And here is a photo of Becky and Gail, two pioneering moms and participatory defense organizers holding up the recently released Albany Law Review at our headquarters at Silicon Valley De-Bug. In the background our weekly participatory defense meeting is starting up, with Cecy facilitating. It is a meeting Gail and Becky helped start years ago as they both fought for their own sons freedom. Now they facilitate weekly participatory defense meetings for other families. And hopefully, a path that they carved out so naturally, may pave a way for other communities to also know how they can impact the court system. Because while it is an honor for our approach to enter the discourse of legal scholars and law schools, and hope that it helps recalibrate the legal field to be more inclusive in its search for justice, ultimately this work is still about what it started as — families sitting around a table seeing how they can bring their collective power, intelligence, and community resources to change the imbalance in the court system and free their loved ones. Just like how Becky and Gail taught us to do.
A long-time De-Bug friend with extensive experience in state and federal criminal appeals and collateral post-conviction advocacy came and gave an incredible workshop to families whose loved ones are just starting that journey. The session was part of our Participatory Defense Training Series for families whose loved ones are entangled in the criminal justice system. At ACJP, we know that just because a judge delivers a sentence, doesn’t mean families give up. And we have been fortunate to have witnessed families welcome loved ones home after they have won an appeal. But navigating what happens after a sentence is rendered can be a confusing maze. And after direct appeals, people incarcerated and their loved ones are often left alone without counsel. Just like at the trial stage, families, and their application of participatory defense principles, can impact the outcome of cases if they are informed more about the process. So below is a road map of what happens after sentencing given by our appeal expert friend and shared at the workshop. It details what options people have after sentencing, a description of what happens at that stage, applicable case law, and what can help towards relief. Below that are a few legislative updates to be aware of, and at the bottom are forms for 1) California Notice of Appeal in a Felony 2) California Petition for Habeas Corpus 3) Federal Habeas Corpus Petition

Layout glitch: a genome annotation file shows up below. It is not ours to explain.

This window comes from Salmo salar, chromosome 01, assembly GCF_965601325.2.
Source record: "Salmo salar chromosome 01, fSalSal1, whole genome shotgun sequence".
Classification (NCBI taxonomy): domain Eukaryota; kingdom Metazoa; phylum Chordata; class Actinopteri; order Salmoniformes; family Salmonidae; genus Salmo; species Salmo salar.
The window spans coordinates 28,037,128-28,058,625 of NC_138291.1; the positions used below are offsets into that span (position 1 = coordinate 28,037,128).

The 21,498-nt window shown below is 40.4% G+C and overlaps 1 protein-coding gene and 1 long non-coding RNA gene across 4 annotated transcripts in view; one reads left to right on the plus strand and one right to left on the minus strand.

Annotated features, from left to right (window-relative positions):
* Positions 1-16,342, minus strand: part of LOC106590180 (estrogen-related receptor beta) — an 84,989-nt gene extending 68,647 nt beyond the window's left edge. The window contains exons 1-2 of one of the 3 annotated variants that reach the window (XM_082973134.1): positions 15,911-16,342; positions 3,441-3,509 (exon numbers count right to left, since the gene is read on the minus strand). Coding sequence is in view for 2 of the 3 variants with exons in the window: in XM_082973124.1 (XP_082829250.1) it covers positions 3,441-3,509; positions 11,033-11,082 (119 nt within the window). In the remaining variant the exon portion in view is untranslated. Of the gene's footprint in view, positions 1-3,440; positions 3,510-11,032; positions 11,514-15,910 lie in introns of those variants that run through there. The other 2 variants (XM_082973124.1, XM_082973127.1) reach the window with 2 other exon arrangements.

(Note: This is California specific)
Family members attend workshop at De-Bug Center on appeals to see how they can assist their loved ones.
Special thanks to Time Ideas for running Raj Jayadev’s piece on participatory defense! An excerpt is below, and link to full article…
At the Albert Cobarrubias Justice Project, we encourage families to join their loved ones’ defense team